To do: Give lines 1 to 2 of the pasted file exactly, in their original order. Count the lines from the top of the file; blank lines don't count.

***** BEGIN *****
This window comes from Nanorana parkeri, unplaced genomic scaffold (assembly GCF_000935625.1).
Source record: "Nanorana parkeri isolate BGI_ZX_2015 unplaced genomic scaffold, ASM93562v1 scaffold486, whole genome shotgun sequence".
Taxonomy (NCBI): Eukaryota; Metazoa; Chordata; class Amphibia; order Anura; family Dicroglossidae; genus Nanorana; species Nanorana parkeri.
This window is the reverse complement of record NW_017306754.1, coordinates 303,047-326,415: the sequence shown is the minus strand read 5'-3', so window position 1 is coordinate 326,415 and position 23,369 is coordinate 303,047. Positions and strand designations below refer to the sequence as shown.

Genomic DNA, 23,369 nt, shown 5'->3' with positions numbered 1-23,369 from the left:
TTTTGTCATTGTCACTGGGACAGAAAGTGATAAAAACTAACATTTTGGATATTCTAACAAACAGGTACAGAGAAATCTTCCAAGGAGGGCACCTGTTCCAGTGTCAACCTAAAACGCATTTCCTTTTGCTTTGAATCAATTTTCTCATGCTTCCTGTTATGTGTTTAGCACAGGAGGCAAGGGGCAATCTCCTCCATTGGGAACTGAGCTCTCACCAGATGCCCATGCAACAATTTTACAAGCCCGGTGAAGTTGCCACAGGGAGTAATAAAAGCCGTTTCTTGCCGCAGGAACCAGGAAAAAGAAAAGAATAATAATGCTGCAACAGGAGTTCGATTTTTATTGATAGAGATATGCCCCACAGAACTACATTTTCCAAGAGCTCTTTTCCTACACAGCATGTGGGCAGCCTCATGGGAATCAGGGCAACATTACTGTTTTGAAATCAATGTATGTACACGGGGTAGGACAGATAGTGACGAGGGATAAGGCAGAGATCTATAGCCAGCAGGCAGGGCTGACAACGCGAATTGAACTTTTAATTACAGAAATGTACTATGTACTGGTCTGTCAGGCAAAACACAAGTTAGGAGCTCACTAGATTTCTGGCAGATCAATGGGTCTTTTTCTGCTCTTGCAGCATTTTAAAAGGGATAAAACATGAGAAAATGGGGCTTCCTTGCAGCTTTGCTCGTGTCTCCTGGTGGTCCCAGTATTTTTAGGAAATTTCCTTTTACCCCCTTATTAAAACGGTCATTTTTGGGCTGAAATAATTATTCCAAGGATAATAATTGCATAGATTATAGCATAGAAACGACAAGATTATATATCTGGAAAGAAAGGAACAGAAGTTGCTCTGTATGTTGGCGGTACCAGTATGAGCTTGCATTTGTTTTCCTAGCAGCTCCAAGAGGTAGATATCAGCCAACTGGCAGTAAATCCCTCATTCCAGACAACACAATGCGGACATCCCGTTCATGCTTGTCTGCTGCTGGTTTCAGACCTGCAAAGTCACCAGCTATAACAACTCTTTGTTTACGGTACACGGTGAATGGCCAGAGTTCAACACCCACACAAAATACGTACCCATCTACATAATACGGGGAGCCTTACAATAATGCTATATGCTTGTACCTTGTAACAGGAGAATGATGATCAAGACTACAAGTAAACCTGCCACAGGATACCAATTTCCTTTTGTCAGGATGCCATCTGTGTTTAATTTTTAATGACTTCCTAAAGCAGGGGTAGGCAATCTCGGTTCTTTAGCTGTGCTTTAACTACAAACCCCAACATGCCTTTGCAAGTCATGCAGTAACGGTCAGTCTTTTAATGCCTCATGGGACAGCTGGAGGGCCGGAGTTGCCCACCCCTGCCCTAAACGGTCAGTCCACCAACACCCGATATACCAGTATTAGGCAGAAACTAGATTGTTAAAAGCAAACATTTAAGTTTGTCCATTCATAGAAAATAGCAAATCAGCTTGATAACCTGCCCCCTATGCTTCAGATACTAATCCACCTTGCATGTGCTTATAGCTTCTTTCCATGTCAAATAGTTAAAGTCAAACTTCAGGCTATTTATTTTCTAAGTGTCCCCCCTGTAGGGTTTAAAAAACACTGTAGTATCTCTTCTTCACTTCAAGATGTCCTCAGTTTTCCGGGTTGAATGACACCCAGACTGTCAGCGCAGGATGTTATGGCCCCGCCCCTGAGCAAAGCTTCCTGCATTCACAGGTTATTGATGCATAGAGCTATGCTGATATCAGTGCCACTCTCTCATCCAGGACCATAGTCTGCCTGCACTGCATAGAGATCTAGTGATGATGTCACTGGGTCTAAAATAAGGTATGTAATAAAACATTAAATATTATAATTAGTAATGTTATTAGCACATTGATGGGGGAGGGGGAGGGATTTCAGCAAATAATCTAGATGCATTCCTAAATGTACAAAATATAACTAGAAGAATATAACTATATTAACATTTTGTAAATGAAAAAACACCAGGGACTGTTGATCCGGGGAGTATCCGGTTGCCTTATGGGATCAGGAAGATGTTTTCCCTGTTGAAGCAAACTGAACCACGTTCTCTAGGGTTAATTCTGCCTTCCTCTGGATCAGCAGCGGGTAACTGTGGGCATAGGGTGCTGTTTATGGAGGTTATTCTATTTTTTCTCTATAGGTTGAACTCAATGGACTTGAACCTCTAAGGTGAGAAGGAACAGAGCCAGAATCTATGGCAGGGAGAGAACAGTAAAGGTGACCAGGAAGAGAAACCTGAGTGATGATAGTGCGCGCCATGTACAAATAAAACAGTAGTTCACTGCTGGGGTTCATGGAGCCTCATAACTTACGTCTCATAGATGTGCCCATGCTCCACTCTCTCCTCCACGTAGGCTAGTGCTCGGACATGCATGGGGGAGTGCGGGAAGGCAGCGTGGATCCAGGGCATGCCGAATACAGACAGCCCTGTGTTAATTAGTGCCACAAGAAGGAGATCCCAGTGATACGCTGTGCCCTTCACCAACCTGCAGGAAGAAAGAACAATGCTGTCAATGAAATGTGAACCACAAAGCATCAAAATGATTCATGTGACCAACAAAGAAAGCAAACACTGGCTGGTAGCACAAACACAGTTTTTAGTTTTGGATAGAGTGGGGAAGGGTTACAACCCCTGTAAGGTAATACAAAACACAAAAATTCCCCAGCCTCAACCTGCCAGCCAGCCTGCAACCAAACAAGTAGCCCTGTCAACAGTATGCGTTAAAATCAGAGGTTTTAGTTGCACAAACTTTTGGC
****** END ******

This window comes from Nanorana parkeri, unplaced genomic scaffold (assembly GCF_000935625.1).
Source record: "Nanorana parkeri isolate BGI_ZX_2015 unplaced genomic scaffold, ASM93562v1 scaffold486, whole genome shotgun sequence".